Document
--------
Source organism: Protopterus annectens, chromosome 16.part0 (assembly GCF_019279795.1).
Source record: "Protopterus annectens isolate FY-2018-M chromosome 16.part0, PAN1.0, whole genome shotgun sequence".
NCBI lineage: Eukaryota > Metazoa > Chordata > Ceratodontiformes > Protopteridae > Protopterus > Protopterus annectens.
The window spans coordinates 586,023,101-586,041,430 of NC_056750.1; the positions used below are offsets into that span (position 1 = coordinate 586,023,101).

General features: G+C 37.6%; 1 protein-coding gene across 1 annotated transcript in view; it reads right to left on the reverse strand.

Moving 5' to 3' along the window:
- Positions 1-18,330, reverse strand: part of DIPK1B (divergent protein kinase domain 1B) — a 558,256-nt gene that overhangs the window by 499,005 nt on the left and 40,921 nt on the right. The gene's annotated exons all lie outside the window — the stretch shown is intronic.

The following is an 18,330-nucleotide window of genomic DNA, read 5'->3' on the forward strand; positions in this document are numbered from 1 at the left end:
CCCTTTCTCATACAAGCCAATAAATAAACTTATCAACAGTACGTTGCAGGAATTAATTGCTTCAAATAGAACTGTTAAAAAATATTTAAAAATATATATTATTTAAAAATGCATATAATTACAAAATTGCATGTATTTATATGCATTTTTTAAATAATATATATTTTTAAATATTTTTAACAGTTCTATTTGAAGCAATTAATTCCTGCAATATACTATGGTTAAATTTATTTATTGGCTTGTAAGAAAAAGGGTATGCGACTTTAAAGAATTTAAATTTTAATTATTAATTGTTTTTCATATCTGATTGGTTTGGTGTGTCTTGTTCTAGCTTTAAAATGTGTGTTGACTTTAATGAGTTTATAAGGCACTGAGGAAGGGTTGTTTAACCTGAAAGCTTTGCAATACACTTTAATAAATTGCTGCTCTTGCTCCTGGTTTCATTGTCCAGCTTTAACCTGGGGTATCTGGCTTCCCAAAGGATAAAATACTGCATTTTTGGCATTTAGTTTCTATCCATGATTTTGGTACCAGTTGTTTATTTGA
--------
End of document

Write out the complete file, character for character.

Source organism: Protopterus annectens, chromosome 16.part0 (assembly GCF_019279795.1).
Source record: "Protopterus annectens isolate FY-2018-M chromosome 16.part0, PAN1.0, whole genome shotgun sequence".
NCBI lineage: Eukaryota > Metazoa > Chordata > Ceratodontiformes > Protopteridae > Protopterus > Protopterus annectens.
The window spans coordinates 586,023,101-586,041,430 of NC_056750.1; the positions used below are offsets into that span (position 1 = coordinate 586,023,101).

General features: G+C 37.6%; 1 protein-coding gene across 1 annotated transcript in view; it reads right to left on the reverse strand.

Moving 5' to 3' along the window:
- Positions 1-18,330, reverse strand: part of DIPK1B (divergent protein kinase domain 1B) — a 558,256-nt gene that overhangs the window by 499,005 nt on the left and 40,921 nt on the right. The gene's annotated exons all lie outside the window — the stretch shown is intronic.

The following is an 18,330-nucleotide window of genomic DNA, read 5'->3' on the forward strand; positions in this document are numbered from 1 at the left end:
CCCTTTCTCATACAAGCCAATAAATAAACTTATCAACAGTACGTTGCAGGAATTAATTGCTTCAAATAGAACTGTTAAAAAATATTTAAAAATATATATTATTTAAAAATGCATATAATTACAAAATTGCATGTATTTATATGCATTTTTTAAATAATATATATTTTTAAATATTTTTAACAGTTCTATTTGAAGCAATTAATTCCTGCAATATACTATGGTTAAATTTATTTATTGGCTTGTAAGAAAAAGGGTATGCGACTTTAAAGAATTTAAATTTTAATTATTAATTGTTTTTCATATCTGATTGGTTTGGTGTGTCTTGTTCTAGCTTTAAAATGTGTGTTGACTTTAATGAGTTTATAAGGCACTGAGGAAGGGTTGTTTAACCTGAAAGCTTTGCAATACACTTTAATAAATTGCTGCTCTTGCTCCTGGTTTCATTGTCCAGCTTTAACCTGGGGTATCTGGCTTCCCAAAGGATAAAATACTGCATTTTTGGCATTTAGTTTCTATCCATGATTTTGGTACCAGTTGTTTATTTGA